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Has Theo Been Too Patient?


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#1 TheoShmeo


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Posted 19 July 2010 - 07:44 AM

I've been kicking around the question in the thread title for a few days and thought I'd see how others view this.

On the one hand:

- Even with all the injuries, the Sox are only 3 games out of the WC;

- Players are already coming back, and by mid-August, many of the guys on the DL or on rehab will be back on the field;

- If Theo tried to make moves now, opposing GMs would extract a heavy price;

- With so many teams still not eliminated, there aren't many sellers and very few guys the Sox could have actually obtained;

- Had Theo been successful in acquiring quality players, the Sox would have had a glut of starter level players when the injured guys returned and faced some of the difficult personnel challenges that may have contributed to their slow start in April; and

- The downturn the Sox are seemingly in the middle of happened pretty quick; heading into July 4, the Sox were only .5 out of first place and Tom Caron was reasonably speculating about ruining Steinbrenner's birthday.

On the other hand:

- It was entirely predictable that a line-up filled with the likes of Kevin Cash, Darnell McDonald, Eric Patterson and Daniel Nava would eventually hit the wall;

- The time to make a move or two was when things were still going well, as had Theo looked ahead, it would have been easy to predict that the better teams like Tampa and Texas would handle a team as depleted as the Red Sox with relative ease;

- The Sox reticence to make deals before the deadline is arguably tied more to the unwillingness to trip or exacerbate the luxury tax than it is to the concern about where they would play Willie McGee (I mean David DeJesus); and

- Waiting to the deadline to decide whether to deal does give the Sox more optionality and it does make it more likely that the prices for useful pieces will go down, but the Sox may be too far back for any moves to make sense after the West Coast trip is over.

Has the patient, "no panic moves" approach made sense? Or would earlier moves not been out of panic but rather reasonable foresight about what was likely going to happen if no moves were made?

#2 smastroyin


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Posted 19 July 2010 - 07:57 AM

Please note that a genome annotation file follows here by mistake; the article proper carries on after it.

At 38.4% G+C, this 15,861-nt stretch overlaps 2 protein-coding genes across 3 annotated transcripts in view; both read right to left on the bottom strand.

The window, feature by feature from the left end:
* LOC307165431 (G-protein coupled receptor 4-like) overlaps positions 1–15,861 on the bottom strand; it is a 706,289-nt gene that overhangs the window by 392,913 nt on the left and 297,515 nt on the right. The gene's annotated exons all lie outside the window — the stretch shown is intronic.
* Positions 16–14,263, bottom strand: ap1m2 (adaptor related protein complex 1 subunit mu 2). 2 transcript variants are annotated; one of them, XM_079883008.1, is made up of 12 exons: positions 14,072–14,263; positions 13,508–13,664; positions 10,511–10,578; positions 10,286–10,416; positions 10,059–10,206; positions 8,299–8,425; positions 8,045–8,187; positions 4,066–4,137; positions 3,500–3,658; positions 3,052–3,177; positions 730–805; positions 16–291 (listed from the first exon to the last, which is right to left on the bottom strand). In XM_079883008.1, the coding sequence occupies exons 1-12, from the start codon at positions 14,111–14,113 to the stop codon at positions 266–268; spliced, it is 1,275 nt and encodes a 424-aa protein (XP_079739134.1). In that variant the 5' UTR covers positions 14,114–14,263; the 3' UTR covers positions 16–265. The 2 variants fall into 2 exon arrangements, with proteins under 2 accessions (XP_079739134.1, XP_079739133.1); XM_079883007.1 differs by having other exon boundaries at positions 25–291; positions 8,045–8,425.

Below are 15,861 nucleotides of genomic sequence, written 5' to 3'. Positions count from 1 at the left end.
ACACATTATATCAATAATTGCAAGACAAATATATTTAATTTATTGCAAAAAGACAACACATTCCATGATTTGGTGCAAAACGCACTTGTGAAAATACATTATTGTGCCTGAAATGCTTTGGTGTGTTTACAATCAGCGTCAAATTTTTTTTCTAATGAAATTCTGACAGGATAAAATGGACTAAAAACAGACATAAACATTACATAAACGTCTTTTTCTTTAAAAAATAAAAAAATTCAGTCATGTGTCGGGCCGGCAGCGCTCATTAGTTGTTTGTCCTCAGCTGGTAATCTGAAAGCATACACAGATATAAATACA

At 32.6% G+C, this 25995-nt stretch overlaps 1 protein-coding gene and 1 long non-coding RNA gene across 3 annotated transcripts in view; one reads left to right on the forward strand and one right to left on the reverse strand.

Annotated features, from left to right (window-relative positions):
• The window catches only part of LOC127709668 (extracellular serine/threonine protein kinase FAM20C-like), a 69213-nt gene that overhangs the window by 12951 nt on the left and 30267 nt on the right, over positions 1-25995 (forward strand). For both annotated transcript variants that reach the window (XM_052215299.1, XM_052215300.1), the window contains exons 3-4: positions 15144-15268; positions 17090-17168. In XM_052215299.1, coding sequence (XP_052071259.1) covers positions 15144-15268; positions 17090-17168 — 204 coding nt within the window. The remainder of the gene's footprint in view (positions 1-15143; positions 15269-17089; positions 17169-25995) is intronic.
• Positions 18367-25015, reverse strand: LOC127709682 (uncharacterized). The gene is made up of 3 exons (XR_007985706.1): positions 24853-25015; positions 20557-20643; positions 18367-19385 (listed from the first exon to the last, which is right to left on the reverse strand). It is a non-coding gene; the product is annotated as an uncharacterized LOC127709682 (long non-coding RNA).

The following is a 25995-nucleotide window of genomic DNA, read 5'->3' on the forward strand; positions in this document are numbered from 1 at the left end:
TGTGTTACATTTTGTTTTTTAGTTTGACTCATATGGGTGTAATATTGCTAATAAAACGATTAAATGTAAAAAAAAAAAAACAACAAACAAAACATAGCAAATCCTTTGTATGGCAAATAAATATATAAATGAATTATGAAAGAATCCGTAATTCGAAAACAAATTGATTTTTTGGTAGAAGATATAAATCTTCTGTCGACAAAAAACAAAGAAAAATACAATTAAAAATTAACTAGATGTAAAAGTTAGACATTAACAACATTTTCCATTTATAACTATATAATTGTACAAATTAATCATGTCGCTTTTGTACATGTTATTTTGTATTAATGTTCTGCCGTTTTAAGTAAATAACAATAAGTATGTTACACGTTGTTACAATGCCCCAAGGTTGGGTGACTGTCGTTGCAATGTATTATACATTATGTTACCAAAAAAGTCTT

One problem I really have with this line of thinking is that it takes two teams to make a trade. And, typically, teams like the Royals are more willing to wait for the trade deadline to see if the value of their assets goes up. This can backfire (the team that needs that OF might fall out of the race, etc.) but usually there is a reason teams wait to sell off their guys. I guess I would see this as more of an issue if David Dejesus had been traded somewhere for middling prospects on June 15th or something. The only non-scrub trade that has happened so far is Lee and I know people here would love to have him so that we can tip even more resources to the starting rotation but I'm not sure what the Red Sox would have had to give up in place of Smoak that would have gotten the Mariners attention.


The one time Theo has made a significant deal less than two weeks before the trade deadline was because he was selling off an overrated major league player and was acquiring a guy to stop his bumbling manager from continued bumbling (e.g. calling "I'll burn out one guy after another by overusing them past the point of effectiveness" "closer by committee"). Of course the bumbling continued and Kim was less effective than he could have been in the playoffs, but obviously at this point I'm only using this space to point out how much Grady sucked.






#3 Snodgrass'Muff


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Posted 19 July 2010 - 08:08 AM

The point you made about a roster crunch once everyone is healthy makes me think the patient approach was correct. There's a pretty good chance this team will still be in the playoff race when healthy again so expending resources to fix temporary problems probably wouldn't have been the best approach.

The one exception, of course is the bullpen.

#4 86spike


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Posted 19 July 2010 - 08:38 AM

I don't think the front office has been too patient.

The amount of injuries and the way they decimated not only our starters, but our back ups too, is simply not something you can overcome on the trade market.

Theo actually had plenty of safety nets built in this year only to see them go up in smoke:

If Cameron gets hurt, you have Ellsbury and Hermida (holy crap, all three got hurt!)

If Pedroia gets hurt, you have Lowrie (ouch).

If Martinez gets hurt, you have Tek to fill in and one of Wagner or Brown in AAA as emergency plans (all 4?!?!).

You simply can't fix that type of damage quickly and you definitely shouldn't try to do it at any cost that damages the team down the road.

This year is just a big mess. What can you do?

#5 OCD SS


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Posted 19 July 2010 - 09:06 AM

This year is just a big mess. What can you do?


I think the tough answer to this one is "nothing." This is not a team or season that it makes sense to try and make major, go for broke improvements to. There's enough talent coming back that they might make a run, but it has to be considered a long shot. The issue isn't whether or not Theo has been too patient, but can the fan base be patient enough?

#6 Smiling Joe Hesketh